The disruptive behavior disorders listed in DSM-IV (oppositional defiant disorder and conduct disorder) have no standard psychopharmacological treatment. Since children and adolescents with these disorders are at high risk for delinquency and addiction, identifying medication-responsive subtypes could have public health implications. We previously reported that 10 adolescents with a disruptive behavior disorder who met operationalized criteria for explosive temper and mood lability showed marked improvement under open-label treatment with the anticonvulsant/mood stabilizer divalproex sodium (1). Here we test this finding under double-blind, placebo-controlled conditions.
The patients were referred by pediatric clinics, school programs for emotionally disturbed youth, and substance abuse counselors in the New York City area and were treated as outpatients. The subjects met the DSM-IV criteria for conduct disorder or oppositional defiant disorder plus these criteria:
A. An explosive temper, defined as four or more outbursts of rage, property destruction, or fighting per month on minimal provocation.
B. Mood lability, defined as multiple daily distinct shifts from normal to irritable mood with withdrawn or boisterous behavior, occurring without a clear precipitant.
C. Chronic symptoms, defined as at least of 1 year’s duration.
D. Impairment from these symptoms in two or more areas, including school, the law, family, substance use, peers, and work.
E. Symptoms not limited to phases of substance toxicity or withdrawal.
F. Symptoms not limited to a particular place or to particular intimate relationships.
Patients with significant medical problems, mental retardation (IQ less than 70), major depression, PTSD, head trauma, and a history of bipolar I or bipolar II disorder were excluded. The New York State Psychiatric Institute’s institutional review board approved the study. The parents gave written informed consent, and the children gave written assent. The study had a two-phase, double-blind crossover design, with patients randomly assigned to phase 1 with divalproex treatment for 6 weeks, immediately followed by phase 2 with placebo for 6 weeks (or placebo then divalproex treatment).
There were three main measures—all integrating information from the child, parent, and school and based on the clinician’s best estimates. For the diagnosis, before group assignment, a child and adolescent research psychiatrist (S.J.D.) used the Structured Clinical Interview for DSM-IV (2) with supplemental questions on attention deficit hyperactivity disorder (ADHD) and oppositional defiant disorder from the Diagnostic Inventory Scale for Children (3). For outcome, at the end of each phase, an independent evaluator (an experienced research psychiatrist who was blind to group assignment [J.W.S. or F.M.Q.]) administered the Modified Overt Aggression Scale (4) and six items from the anger-hostility subscale of the SCL-90 (5).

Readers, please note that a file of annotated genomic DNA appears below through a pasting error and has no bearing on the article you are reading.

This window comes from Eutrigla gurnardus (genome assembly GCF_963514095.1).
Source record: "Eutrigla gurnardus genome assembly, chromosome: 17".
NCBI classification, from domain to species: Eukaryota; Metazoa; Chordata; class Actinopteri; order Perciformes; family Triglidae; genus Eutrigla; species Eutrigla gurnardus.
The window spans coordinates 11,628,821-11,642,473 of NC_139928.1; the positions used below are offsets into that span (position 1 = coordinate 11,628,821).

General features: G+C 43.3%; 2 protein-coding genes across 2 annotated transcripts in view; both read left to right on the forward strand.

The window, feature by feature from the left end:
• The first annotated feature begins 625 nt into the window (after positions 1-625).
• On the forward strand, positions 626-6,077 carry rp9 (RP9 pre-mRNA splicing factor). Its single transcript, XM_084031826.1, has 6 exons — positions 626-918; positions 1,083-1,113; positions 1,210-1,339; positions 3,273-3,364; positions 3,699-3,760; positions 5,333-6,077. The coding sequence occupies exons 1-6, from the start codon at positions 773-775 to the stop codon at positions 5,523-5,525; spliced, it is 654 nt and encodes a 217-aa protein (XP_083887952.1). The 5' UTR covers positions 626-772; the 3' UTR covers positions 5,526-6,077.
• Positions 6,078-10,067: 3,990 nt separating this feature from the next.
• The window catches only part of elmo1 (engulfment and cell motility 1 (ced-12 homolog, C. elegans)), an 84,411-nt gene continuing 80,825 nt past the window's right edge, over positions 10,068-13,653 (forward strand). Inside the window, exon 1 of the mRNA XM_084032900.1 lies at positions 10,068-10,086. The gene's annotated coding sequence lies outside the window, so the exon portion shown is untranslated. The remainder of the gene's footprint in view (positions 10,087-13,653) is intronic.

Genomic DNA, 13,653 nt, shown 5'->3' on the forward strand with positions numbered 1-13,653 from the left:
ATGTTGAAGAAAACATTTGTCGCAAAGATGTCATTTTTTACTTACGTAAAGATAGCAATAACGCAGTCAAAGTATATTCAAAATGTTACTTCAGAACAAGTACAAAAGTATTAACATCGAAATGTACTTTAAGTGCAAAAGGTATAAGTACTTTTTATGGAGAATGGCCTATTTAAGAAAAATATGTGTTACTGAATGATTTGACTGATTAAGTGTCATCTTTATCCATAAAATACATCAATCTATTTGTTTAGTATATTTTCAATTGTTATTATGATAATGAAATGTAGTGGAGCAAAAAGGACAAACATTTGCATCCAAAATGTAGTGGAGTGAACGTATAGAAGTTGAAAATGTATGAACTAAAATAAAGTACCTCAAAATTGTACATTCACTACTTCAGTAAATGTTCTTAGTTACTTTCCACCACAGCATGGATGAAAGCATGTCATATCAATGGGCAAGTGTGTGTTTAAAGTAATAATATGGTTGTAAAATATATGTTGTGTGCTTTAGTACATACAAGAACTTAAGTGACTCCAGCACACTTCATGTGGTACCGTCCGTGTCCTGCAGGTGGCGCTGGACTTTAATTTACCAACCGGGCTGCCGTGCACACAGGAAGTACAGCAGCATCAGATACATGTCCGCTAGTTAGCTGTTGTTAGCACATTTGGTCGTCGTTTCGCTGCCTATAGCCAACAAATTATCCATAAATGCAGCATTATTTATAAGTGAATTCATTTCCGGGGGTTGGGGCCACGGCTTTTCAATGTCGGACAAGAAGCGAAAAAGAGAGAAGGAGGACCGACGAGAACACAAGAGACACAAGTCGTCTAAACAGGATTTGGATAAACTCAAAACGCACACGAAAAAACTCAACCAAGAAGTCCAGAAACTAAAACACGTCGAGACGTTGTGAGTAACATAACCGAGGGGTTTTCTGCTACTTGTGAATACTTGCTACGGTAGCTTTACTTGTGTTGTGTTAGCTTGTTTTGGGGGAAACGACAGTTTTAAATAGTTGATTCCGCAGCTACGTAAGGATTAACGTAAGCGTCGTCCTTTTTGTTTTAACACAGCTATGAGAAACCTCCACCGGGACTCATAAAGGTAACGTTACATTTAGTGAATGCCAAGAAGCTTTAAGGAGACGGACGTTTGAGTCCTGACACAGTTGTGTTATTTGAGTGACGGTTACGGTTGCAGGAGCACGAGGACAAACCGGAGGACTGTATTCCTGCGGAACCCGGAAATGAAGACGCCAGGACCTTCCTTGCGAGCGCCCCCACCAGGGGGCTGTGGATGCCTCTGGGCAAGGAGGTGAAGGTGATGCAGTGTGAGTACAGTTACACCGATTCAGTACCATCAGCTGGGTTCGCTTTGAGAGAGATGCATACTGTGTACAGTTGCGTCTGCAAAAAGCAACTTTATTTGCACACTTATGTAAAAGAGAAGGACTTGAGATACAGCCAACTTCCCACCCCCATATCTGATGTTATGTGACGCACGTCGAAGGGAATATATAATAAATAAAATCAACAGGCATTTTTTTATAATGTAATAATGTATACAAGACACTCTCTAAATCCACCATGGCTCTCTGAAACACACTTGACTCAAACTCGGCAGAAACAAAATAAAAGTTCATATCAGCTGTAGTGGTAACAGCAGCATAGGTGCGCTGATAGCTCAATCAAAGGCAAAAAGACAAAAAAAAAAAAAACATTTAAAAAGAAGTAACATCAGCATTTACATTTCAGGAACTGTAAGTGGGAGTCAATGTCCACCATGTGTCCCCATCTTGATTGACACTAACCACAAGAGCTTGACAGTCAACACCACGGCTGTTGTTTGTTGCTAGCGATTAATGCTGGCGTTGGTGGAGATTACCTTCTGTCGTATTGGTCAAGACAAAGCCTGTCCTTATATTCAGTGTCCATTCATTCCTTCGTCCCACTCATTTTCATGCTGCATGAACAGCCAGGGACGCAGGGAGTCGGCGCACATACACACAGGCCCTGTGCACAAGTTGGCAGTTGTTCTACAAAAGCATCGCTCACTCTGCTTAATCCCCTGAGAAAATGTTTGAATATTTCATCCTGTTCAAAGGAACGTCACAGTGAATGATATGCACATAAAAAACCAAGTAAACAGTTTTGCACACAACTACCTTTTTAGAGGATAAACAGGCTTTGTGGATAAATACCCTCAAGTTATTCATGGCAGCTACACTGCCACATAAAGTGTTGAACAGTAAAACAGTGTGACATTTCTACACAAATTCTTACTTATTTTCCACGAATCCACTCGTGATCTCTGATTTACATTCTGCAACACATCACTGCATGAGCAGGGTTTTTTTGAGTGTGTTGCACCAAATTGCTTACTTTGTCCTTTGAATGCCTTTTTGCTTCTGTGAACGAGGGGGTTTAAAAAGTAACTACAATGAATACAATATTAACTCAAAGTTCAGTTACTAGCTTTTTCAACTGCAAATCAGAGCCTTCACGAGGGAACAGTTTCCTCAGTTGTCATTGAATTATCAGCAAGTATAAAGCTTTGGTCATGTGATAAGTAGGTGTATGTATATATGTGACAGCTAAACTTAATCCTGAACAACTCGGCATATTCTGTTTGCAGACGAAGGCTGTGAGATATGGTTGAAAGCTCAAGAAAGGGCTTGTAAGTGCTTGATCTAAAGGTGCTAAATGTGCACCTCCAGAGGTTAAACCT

The Modified Overt Aggression Scale weighted explosive temper outbursts from the previous week in severity, from verbal aggression (cursing and screaming) to aggression against objects (smashing things) to self-aggression (cutting) to hitting people. Its score combines the frequency and severity of explosive outbursts. A similar scale was sensitive to medication effects in outpatient adults (6) and children (4). The anger-hostility subscale of the SCL-90 (5) measures irritability per se—urges and overt acts too mild to register on the Modified Overt Aggression Scale but indicative of an angry, dysphoric, and unpredictable mood. We used these items on a clinician-administered rating form.
We examined joint test-retest reliability in 10 patients, comparing scores of the independent evaluator and the treating psychiatrist on the end-of-phase Modified Overt Aggression Scale and the SCL-90 anger-hostility items. Both were blind to group assignment. This yielded an intraclass correlation coefficient of 0.87 for the Modified Overt Aggression Scale and 0.92 for the SCL-90 anger-hostility items, suggesting excellent reliability in our study group.
The independent evaluator’s assessments were dichotomized into "response" and "no response" categories on the basis of whether there was a substantial (≥70%) reduction from baseline in scores on both the Modified Overt Aggression Scale and the SCL-90 anger-hostility items. This was intended to operationalize a clinically meaningful improvement.
Patients received nonspecific support to maximize retention. Dosing was not tapered between phases, and abrupt withdrawal produced no untoward effects. The divalproex dose was increased over 2 weeks to 10 mg/lb/day. A nonblind psychiatrist (E.V.N.) reviewed the drug’s blood level and allowed a single increase of one pill (250 mg/day) if at the end of week 2 the blood level was less than 90 mg/ml. The final dose range was 750–1500 mg/day. To preserve the blind, dose increases were allowed on an equal number of patients in the placebo phase.